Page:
Normally, CLC Head Coach Gene Hanson 
is very team-oriented. 

While that remains true this year, there is 
added pressure on the shoulders of the team's 
three top returning players: Ail-American 
Russ Schaibly, Tim Baum (.433 batting aver- 
age in 2002) and Alex Frank (.422 in 2002). 

That's because the Lancers lost eight play- 
ers to graduation from last year's team that 
finished 38-14 overall and third in' the state, 
including most of their top hitters and pitch- 
ers: 

"Baum, Frank and Schaibly have to do 
well," Hanson said. "I hate to put pressure on 
them, but if they can raise the bar we'll be a 
pretty good team." 

While CLC has only five returning sopho- 
mores, its freshman class is one of the 
strongest Hanson has had 
in over 30 years at the school. 

Freshmen expected to make an impact 
include: Antioch's Chris Malec, Shawn 
Schuler and Joe Finkelberg, Grant's Dave 
Behm and Chad Stroup, Zion-Benton's 
Danny Leicht, Danny Savage and Chris 
Jackson, Grayslake's Saul Molina and 
Warren's Ryne Sanchez, 

"I mink the freshman class is very strong,"- 
Hanson said. "How quickly they come along 
will be the determining factor on how quickly 
we get Into contention." 

While this team isn't spectacular in any 
way, it is solid at every aspect of the game. 

"We are a very solid team," Hanson said. 
"We have good team speed, solid pitching and 
our offense has 
die potential to be explosive." 

Still, Hanson has put a caveat on his 
expectatioiis of the team. 

"I think it will take a while for us to get 
going," Hanson said. "1 don't think we'll come 
out of the box strong. But this team should be 
really strong from about mid-season on." 



WSWi^iPitei 


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NEWSPAPERS 


MJrryRl/ \ 


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Final ratings 


Girl's Basketball 


Tcv^jUt^. yVcs? -^m' 




Team 


Comment 


Next opponent 




1. Grayslake (26-5) 


Three seconds, one shot keeps 






■ 


Rams from first-ever sectional title 


Season over 




2. Lake Forest (25-5) 


Too much speed by Rams ends terrific 


• 






season for NSC champs 


Season over 




3. Warren (23-8) 


Brilliant career comes to sudden 








end for Bradley-bound Peters 


Season over 




4.Grant (20-8) 


Milestones, bar raised where 








Lady Bulldogs are concerned 


Season over 




S.Carmel (18-11) 


Backcourt of Krombach, Eckhart 






. 


will be deadly next year 


Season over •. 




B.Vernon Hills (20-10) 


NSC Prairie co-champs have Blanton, 








Horan back next year 


Season over 




7. Libertyville (15-14) • 


Lady Cats buy into Holtsford's 








defensive scheme; it worked 


Season over 




8.Stevensan (17-14) 


Mattucci, Pats would rather put this 








season to rest 


Season over 




9. Antioch (13-15)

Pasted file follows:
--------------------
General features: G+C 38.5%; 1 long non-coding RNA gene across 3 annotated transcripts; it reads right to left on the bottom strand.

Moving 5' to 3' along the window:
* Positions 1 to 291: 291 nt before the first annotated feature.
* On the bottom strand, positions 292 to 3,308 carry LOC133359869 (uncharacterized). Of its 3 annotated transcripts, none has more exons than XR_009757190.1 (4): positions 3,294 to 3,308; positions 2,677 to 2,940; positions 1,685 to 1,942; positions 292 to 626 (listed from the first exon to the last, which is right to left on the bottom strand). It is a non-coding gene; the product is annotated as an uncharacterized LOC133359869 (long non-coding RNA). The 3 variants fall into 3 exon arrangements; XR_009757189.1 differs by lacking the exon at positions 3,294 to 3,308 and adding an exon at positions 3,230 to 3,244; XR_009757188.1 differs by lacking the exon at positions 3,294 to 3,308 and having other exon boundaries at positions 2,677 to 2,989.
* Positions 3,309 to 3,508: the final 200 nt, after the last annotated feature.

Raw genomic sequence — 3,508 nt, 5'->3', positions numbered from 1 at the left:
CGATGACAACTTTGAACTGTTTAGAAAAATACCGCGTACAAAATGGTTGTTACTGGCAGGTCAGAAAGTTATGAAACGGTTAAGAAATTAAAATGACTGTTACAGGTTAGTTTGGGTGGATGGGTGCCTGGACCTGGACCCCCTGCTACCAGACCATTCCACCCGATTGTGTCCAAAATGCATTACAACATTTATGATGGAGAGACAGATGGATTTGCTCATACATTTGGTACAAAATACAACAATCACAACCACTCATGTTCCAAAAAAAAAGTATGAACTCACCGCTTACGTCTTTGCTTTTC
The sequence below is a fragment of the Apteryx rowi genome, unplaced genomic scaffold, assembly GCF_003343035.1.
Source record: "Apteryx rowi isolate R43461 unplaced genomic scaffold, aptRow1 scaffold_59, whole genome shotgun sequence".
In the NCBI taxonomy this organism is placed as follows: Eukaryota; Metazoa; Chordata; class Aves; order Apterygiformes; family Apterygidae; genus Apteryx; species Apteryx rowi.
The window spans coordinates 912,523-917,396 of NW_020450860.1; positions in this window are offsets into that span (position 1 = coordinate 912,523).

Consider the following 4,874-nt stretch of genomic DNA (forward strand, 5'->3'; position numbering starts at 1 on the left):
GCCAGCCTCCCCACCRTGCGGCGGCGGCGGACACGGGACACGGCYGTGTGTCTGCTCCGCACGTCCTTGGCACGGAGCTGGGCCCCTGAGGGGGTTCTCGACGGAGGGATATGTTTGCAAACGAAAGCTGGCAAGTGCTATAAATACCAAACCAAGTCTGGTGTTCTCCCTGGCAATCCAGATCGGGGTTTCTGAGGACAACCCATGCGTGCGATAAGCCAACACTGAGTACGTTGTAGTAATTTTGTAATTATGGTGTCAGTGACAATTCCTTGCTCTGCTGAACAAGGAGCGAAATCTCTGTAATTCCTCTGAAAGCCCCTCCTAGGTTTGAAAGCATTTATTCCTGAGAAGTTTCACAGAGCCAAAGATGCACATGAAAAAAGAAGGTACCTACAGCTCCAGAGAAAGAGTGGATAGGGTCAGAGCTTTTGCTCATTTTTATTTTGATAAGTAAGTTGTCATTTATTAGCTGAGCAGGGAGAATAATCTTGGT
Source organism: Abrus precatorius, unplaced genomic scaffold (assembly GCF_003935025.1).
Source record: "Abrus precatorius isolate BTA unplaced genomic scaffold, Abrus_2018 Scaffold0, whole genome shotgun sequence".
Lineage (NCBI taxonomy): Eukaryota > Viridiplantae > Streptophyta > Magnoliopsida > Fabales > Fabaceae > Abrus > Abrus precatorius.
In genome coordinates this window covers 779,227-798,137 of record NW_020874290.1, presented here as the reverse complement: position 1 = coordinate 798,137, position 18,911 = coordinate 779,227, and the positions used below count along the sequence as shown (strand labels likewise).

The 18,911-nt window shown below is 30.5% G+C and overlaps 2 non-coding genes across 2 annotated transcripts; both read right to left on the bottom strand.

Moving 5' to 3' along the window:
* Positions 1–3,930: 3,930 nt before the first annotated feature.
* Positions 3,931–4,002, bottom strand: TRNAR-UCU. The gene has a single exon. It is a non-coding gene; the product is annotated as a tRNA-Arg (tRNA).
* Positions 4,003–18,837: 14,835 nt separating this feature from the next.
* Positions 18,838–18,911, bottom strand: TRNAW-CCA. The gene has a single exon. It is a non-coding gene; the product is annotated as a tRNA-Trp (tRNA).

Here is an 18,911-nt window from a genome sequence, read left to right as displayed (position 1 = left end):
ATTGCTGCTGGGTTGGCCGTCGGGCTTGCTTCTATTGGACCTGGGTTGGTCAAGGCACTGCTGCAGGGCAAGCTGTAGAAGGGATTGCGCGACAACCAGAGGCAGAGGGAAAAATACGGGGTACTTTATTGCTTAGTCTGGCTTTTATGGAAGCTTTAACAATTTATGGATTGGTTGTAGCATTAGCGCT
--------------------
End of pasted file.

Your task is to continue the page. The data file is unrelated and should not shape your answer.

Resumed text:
Williams, Dewar tough as nails in 








near-win over Grayslake 


Season over 




10. Johnsburg (14-12) 


Next year looks promising 






• 


for Lady Skyhawks 


Season over 




11. Zion-Benton (13-15) 


Super soph Simpson will lead 








Bees into 2003-04 battles 


Season over 




12. North Chicago (10-19) 


Bid for first-ever regional win falls 




> 




just short for Coleman's girls 


Season over 




13. Mundelein (10-21) 


Talent galore returns for 


■ 






Mustangs next year 


Season over 


1 


14. Wauconda (7-18) 


Solid junior core returns for 




i 




Bulldogs next season 


Season over 


. 


15. LakeZurich (7-22) 


Tough rebuilding year for 


* 






Lady Bears 


Season over * 




16. Waukegan (3-26) 


Things will get better for Erbach, 


■,< » 


N 




Lady Bulldogs 


Season over 




17. Round Lake (2-25) 


Schaufel, Hoekstra, Pollard to 




■ 


■ 


lead Panthers into 2003-04 


Season over 





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A1 I Lakeland Newspapers 



?»TflO*?!? 



SPORTS 




March '7, 2003 



SPORTS DIGEST 



i< 



News and notes 

Final Four Party at Carniel 

Once again, Carmel High School in 

Mundelein will be- hosting their Sixth 
Annual Final Four Party on Sat., April 5 in 
the gymnasium. The festivities that begin 
one hour before tip-off of the first game will 
include enjoying the games on 10-foot by 
10-foot screens, appetizers, buffet- and 
refreshments. Raffles, drawings and door 
prizes will be held, along with additional sur- 
prises. Proceeds will benflt the Carmel High 
athletic department. 

The admission is $40 per person. 
Everyone 21- and-older is invited to attend. 
To purchase tickets, please contact Athletic 
Director Andy Bitto at 847-327-6328 or via 
e.mail at Abittofficarmcl hs.org . 

An ASEP (American Sport 
Education Program)Coaches Clinic will 
be held in Rockford on Mar. 15 at the Quality 
Suites for anyone interested in becoming 
certified to coach middle or high school ath- 
letics. Another ASEP Coaches Clinic will be 
held in Downers Grove at the Holiday Inn 
Express on Mar. 23. The successful comple-